Winter is just around the corner once more. And, while you’re no doubt enjoying the break from the summertime heat, you should really start preparing your auto shop for the winter months. Waiting until the last minute is never a good idea. By preparing early, you ensure that you’re able to keep working through the worst that Mother Nature can dish out, without batting an eye. What do you need to consider in the way of winter prep, though? Below, we’ll discuss some of the most important steps and considerations.
This one should be a no-brainer. You’re going to need a source of heat during the wintertime. The number of heaters, and their relative size, should be based on the amount of square footage in your shop. We recommend one smaller heater per service bay, although you can heat two bays with a medium-sized heater. If you have gas run in your shop, consider ceiling mounted gas heaters. Otherwise, you’ll need to use electric heaters. Whatever you do, make sure the heaters are installed correctly so that they do not become safety hazards. Keep in mind manufacturer specifications when it comes to distance from walls, ceilings, lifts, electrical lines, etc.
Mechanics depend on their hands for just about all the work they perform. While tools do the heavy lifting, you need your hands to be useable to operate those tools. That can’t happen if they’re frozen solid. Invest in good wintertime mechanic gloves that allow a decent range of movement, but also offer insulation against winter’s chill. You’ll find a host of different brands on the market, including Mechanix Wear, North Flex, and Clutch Gear/Superior Glove to name just a few.
It is also important that you are able to keep warm while working on cars in the shop. Heaters will help, but you cannot eliminate the need to go from inside to outside to pull cars into the shop for service. That means making sure you have the right outwear. The good news is that if you work with a uniform service, they can supply you with jackets that match the rest of your work uniform. If you are on your own when it comes to clothing, you’ll find plenty of options out there, but Dickies remains one of the most popular choices for their durability and affordability. Another option is a heated hoodie or jacket from Milwaukee. These are powered by a rechargeable battery and will keep you warm through your shift.
Salt plays a vital role in road safety during the winter, helping to melt slush, snow and ice and keep the roadways clear. It also plays an important role around your shop for the same reasons. You should stock up on road salt for use in your parking lot, bay driveways, walkways, and more. This is a vital consideration for the safety of those working on the premises, but also for your customers.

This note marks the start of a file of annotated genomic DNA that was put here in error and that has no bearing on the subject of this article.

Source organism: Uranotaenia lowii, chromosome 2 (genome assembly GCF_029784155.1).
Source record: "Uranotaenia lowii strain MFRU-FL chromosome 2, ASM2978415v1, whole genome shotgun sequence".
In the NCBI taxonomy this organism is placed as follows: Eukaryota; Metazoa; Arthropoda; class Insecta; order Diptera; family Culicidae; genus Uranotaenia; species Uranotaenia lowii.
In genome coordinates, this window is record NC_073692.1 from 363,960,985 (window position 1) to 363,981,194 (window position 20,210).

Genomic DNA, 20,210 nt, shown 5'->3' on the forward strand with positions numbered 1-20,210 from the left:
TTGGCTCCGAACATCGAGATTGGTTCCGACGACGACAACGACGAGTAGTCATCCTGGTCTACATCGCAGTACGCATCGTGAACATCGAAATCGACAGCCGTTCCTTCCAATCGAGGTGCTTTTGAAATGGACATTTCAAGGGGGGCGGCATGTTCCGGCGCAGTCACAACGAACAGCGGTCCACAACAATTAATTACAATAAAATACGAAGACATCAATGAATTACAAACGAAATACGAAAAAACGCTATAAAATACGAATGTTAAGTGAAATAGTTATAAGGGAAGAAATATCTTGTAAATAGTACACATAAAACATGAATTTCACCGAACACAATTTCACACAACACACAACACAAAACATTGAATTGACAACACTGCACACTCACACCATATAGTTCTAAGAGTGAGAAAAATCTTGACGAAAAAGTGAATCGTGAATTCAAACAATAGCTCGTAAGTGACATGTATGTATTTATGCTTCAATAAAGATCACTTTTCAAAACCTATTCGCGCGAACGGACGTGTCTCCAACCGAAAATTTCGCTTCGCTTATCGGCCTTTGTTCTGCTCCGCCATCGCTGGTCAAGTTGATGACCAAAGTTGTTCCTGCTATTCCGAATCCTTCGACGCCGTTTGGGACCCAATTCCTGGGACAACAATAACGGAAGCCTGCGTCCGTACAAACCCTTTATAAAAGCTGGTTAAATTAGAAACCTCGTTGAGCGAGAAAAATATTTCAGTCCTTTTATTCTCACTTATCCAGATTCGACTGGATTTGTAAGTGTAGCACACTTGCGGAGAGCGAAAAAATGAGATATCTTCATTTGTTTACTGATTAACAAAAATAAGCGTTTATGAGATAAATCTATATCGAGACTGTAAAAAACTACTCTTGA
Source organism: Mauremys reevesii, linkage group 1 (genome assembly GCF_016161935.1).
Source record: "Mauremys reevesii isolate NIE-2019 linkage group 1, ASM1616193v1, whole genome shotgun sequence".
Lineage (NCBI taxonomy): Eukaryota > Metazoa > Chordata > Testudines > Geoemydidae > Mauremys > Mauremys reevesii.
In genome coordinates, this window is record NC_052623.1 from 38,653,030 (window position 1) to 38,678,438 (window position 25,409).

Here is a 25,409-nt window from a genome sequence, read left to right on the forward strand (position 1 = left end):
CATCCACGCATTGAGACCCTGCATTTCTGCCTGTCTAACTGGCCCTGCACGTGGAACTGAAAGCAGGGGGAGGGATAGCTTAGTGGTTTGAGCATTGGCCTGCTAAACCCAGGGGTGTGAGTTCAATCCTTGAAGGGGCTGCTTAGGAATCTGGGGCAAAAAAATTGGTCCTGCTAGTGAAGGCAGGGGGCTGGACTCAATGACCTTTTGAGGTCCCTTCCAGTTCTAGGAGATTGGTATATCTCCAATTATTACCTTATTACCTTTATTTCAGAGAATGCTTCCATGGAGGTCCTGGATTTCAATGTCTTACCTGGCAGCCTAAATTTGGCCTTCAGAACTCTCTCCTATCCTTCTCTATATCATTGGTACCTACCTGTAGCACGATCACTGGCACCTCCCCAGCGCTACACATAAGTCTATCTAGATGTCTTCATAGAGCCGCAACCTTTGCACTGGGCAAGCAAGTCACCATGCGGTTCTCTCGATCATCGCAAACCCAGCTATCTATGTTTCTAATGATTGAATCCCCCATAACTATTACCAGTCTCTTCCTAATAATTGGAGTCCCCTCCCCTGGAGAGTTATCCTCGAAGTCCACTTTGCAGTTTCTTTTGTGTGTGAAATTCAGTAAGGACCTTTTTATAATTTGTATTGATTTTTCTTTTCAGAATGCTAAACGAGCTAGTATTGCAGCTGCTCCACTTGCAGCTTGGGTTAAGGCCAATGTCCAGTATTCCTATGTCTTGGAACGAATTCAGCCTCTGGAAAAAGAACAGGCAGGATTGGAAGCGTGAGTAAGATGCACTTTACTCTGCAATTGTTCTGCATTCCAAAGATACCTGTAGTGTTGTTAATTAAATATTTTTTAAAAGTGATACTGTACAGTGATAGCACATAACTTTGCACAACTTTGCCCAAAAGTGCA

Salt will only work so well. In the event of heavy snowfall, you’ll need to get out there and do some manual labor. We recommend having at least two snow shovels, although you may require more depending on the size of your business. Shovels make quick work of deep snow, allowing you to ice the cement or asphalt and prevent further accumulations, as well as keeping melted snow from turning to ice when temperatures plunge at night.
You will want to invest in some sort of de-icer product. For instance, both Motor Medic and Sprayway manufacturing a sprayable de-icer that works on things like windshields, windows, and door locks. Prestone also offers a similar product. Make sure you stuck up on these products, though, particularly if you live in an area where winter can be prolonged. A single 12 or 16-ounce can won’t last all that long.
De-Icer can only go so far. If you have serious ice buildup and need to clear those windshields and windows fast, go the manual route. Ice scrapers allow you to chisel away thick ice without having to wait for a chemical formulation to work. Some products, such as Prestone De-Icer, include both a chemical spray and a scraper can top so you can make even shorter work of this task.
Winter goes hand in hand with less available light. That’s bad news for mechanic shops, which can be dim and dark even at the best of times. Make sure you invest in supplemental lighting for each service bay. Freestanding floodlights provide good area lighting, but there is a wide range of additional work lights out there, too.
With the colder weather, you’ll be working with your bay doors closed. That can be deadly, as it allows exhaust fumes to collect and concentrate in the shop. Use exhaust hoses to route those fumes under bay doors or through exhaust vents on the doors.
Cold weather means a need to focus on maintenance for your mission-critical equipment, like your air compressor. Make sure to have the compressor’s oil changed, and double check that the filter is in good condition.
Jump Starter Condition
Winter has a way of sapping the charge from car batteries, so make sure that your jump starter is up to the task. You will also want to have a wheel charger for in-shop use, but a jump starter is a must-have as well, whether you’re helping someone stranded on the road, or just trying to crank a car in your parking lot.
Stock Up on Supplies
Finally, make sure you stock up on supplies that see more demand during the winter. These include headlights, wiper blades, engine belts and the like.
With the right prep, your shop should be able to handle the arrival of winter without too much trouble. Just focus on the tips above and you’ll get through the cold months just fine.